Tackling your debts

How to apply for a DRO

Posted 18 October 2016

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Learn about the application process for a Debt Relief Order.

If you’re considering a Debt Relief Order (DRO) as a way to deal with unsecured, unmanageable debts, you might be wondering what the application process entails. In this blog, we’ll look into the process in detail and also remind you of how the solution works. 

Get expert advice first of all

Before you set your mind on one solution over another, it’s important that you speak to a trained debt advisor first. They will go through your income and expenditure with you and speak to you about the other aspects of your life which may affect how best to tackle your debts. 

They will then go through the various options and explain why they may or may not be right for you. They will recommend the very best option for you and help you through the application process. 

Do I qualify?

To qualify for a Debt Relief Order (DRO) you have to have less than £20,000 in unsecured debts and have less than £50 in disposable income to put towards your debts each month. This rule is very important, as a DRO is designed for people who are struggling the most with their debts. 

Your assets (anything of value that you own) have to be worth less than £1,000 in total. The only thing that’s looked at separately is your car, and this also can’t be worth more than £1,000. If you own your own home you won’t be eligible for a DRO, you’ll have to look at another solution. 

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How do I apply?

You’re not able to apply for a DRO by yourself. You can only apply for one through an approved intermediary, such as Debt Advisory Centre. This means that the advisor has permission to recommend a DRO for someone and process the application for you.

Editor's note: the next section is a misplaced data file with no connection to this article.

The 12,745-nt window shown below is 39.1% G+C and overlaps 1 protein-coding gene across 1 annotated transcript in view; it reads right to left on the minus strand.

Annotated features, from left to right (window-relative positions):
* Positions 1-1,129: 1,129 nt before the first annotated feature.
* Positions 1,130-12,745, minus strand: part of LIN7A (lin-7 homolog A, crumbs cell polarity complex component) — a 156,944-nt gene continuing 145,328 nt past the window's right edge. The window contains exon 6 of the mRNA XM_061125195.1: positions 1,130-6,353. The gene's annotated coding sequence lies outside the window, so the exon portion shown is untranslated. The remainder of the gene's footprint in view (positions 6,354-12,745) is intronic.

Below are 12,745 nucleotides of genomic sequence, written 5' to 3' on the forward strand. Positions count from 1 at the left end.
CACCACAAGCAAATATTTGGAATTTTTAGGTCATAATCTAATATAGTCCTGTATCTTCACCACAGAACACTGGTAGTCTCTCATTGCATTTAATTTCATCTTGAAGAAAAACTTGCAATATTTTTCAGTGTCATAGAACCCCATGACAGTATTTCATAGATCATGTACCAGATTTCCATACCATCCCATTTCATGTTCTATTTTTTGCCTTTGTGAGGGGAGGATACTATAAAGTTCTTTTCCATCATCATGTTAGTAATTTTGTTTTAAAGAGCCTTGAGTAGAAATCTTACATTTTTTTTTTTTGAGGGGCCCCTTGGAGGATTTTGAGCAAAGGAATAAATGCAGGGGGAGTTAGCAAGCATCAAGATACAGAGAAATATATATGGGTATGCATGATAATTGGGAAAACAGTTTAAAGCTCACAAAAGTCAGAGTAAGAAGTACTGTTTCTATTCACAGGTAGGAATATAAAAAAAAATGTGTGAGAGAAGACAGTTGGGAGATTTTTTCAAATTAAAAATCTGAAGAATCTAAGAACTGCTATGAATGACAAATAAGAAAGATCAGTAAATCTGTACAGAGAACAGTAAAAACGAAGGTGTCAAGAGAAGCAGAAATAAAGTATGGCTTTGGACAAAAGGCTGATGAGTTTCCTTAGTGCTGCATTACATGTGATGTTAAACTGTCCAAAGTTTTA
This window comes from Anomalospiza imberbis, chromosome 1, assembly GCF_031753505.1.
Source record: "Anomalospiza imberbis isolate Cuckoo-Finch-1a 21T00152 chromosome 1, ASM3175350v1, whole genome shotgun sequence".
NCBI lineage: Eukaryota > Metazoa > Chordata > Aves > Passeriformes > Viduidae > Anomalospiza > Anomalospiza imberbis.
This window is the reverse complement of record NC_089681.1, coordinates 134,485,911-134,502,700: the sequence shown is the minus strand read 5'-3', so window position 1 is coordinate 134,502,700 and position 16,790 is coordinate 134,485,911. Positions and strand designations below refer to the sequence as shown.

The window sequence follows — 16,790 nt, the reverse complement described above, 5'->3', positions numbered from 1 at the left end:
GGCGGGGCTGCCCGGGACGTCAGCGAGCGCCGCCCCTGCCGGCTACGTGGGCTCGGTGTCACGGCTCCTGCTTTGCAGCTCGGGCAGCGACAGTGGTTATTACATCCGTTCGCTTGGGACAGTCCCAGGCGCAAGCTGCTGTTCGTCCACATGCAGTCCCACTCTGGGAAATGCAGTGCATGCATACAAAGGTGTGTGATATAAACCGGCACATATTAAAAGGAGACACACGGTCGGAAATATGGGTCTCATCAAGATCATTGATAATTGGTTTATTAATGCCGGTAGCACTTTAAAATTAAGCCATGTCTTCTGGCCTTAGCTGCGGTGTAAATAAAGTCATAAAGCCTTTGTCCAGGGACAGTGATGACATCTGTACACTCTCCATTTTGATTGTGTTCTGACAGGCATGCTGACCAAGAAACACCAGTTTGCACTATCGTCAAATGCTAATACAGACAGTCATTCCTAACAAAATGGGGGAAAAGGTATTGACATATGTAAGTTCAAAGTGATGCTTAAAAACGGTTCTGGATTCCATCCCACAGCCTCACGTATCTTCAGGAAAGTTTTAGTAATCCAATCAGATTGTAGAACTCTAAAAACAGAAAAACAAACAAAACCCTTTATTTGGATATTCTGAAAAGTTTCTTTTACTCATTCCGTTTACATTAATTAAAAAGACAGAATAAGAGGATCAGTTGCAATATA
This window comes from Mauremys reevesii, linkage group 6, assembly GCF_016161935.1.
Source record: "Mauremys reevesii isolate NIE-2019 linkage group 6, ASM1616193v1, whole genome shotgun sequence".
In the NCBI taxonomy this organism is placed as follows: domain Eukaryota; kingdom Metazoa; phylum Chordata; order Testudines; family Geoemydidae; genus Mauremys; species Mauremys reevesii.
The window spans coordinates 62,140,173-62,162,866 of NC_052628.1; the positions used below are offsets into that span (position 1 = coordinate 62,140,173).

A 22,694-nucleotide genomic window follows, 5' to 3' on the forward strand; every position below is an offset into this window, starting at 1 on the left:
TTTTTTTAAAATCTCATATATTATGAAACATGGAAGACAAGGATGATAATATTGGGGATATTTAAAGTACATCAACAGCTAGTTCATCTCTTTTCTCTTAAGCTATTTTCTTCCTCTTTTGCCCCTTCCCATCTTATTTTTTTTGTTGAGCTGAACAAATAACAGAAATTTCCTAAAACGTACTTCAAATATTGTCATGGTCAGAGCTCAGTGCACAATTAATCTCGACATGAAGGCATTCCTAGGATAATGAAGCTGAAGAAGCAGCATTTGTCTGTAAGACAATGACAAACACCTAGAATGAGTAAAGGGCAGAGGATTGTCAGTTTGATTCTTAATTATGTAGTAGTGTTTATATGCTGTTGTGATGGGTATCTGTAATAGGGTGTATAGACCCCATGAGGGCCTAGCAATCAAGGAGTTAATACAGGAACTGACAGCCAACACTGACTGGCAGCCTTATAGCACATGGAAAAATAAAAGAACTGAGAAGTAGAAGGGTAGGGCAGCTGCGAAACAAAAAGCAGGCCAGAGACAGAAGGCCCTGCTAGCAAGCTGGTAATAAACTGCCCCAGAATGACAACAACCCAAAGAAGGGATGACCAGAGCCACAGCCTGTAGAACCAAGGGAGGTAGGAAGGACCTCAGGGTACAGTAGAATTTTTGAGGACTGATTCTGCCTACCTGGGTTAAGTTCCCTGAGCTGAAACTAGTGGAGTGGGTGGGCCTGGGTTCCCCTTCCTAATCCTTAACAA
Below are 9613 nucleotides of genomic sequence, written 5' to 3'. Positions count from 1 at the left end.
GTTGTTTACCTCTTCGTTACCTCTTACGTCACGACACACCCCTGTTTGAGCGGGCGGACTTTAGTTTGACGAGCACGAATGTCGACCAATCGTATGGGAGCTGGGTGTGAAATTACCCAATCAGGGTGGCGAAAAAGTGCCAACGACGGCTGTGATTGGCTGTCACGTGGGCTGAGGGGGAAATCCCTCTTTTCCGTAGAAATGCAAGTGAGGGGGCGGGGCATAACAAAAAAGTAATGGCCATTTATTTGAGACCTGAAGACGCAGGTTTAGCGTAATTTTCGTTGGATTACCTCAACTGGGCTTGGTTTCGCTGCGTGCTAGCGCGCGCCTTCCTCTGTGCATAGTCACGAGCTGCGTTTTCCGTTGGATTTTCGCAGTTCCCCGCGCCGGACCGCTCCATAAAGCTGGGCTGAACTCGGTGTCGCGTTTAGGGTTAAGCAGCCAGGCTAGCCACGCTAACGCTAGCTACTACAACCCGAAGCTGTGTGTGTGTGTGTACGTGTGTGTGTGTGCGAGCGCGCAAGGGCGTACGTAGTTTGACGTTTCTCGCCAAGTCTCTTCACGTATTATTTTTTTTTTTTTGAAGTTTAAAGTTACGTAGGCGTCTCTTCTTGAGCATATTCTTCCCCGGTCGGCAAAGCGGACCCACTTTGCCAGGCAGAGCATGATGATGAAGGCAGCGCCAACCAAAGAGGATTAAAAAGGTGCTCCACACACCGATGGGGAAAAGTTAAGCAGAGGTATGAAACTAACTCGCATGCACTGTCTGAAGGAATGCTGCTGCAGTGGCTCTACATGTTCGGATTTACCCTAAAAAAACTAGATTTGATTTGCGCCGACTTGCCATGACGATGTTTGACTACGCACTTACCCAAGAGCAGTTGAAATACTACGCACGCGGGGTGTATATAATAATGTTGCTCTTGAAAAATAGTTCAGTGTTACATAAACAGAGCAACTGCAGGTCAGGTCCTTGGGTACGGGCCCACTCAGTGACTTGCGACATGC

Just as with any debt solution, you may be expected to provide evidence to support what you’ve said in your application. For instance, your wage slips or benefits letters to prove your income, and bills and statements to prove what you’re spending on the different areas of your life. 

There is a cost to starting a DRO – it costs £90, which is a one off administration fee payable to the Insolvency Service. You can pay this all in one go or in instalments, but your application won’t be processed until it’s been paid in full. 

Once your application has been put together by your approved intermediary and the fee has been paid, it will be sent to the Official Receiver OR (this is an officer of the bankruptcy court). They will decide whether or not your DRO goes ahead, not your creditors. 

If your application is accepted, you’ll stop paying towards your unsecured debts and your creditors are not allowed to contact you for payment anymore. 

If the OR comes back and says they need more information, it’s really important that you send what they need or your application could be rejected. Your advisor should talk you through what you need to do if this happens. 

If it’s rejected, this doesn’t mean that you have to continue struggling with your debts. You’ll go back to your advisor who will look into other options for you. Although, it’s important to say that your advisor will only make an application if the likelihood is that it will be accepted. There is a very specific set of qualifying criteria for a DRO, and your advisor should make sure that you fulfil these before making the application for you. 

How can a DRO help me with my debt?

A Debt Relief Order works by suspending your payments altogether on your unsecured debts for a year. So you no longer have to continue paying towards them at all. If your circumstances improve within a year of the DRO being granted, then it would be revoked and you would need to look for an alternative way to deal with your debts. If your circumstances don’t change within that time, then your debts will be written off completely when the DRO ends. 

A DRO will be registered on your credit file and remain there for six years from the date that you start it, which means that any company that credit checks you within this time will be able to see that you were on a DRO. This means that you will either have to pay more in interest when you borrow, or that you won’t be able to borrow if a lender sees you as too much of a risk. 

You must keep paying certain bills

A DRO only has the power to suspend your payments on your unsecured debts, but there are certain bills you have to keep paying while your DRO is in place. These include your rent and utility bills. 

Hopefully, that’s clarified how the application process works when it comes to DROs. It works differently with the other solutions, just click the link to learn more about them. You can use any of the options at the bottom of the page to speak to a trained debt advisor today. 


by Christine Walsh

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To find out more about managing your money and getting free debt advice, visit Money Advice Service, an independent service set up to help people manage their money.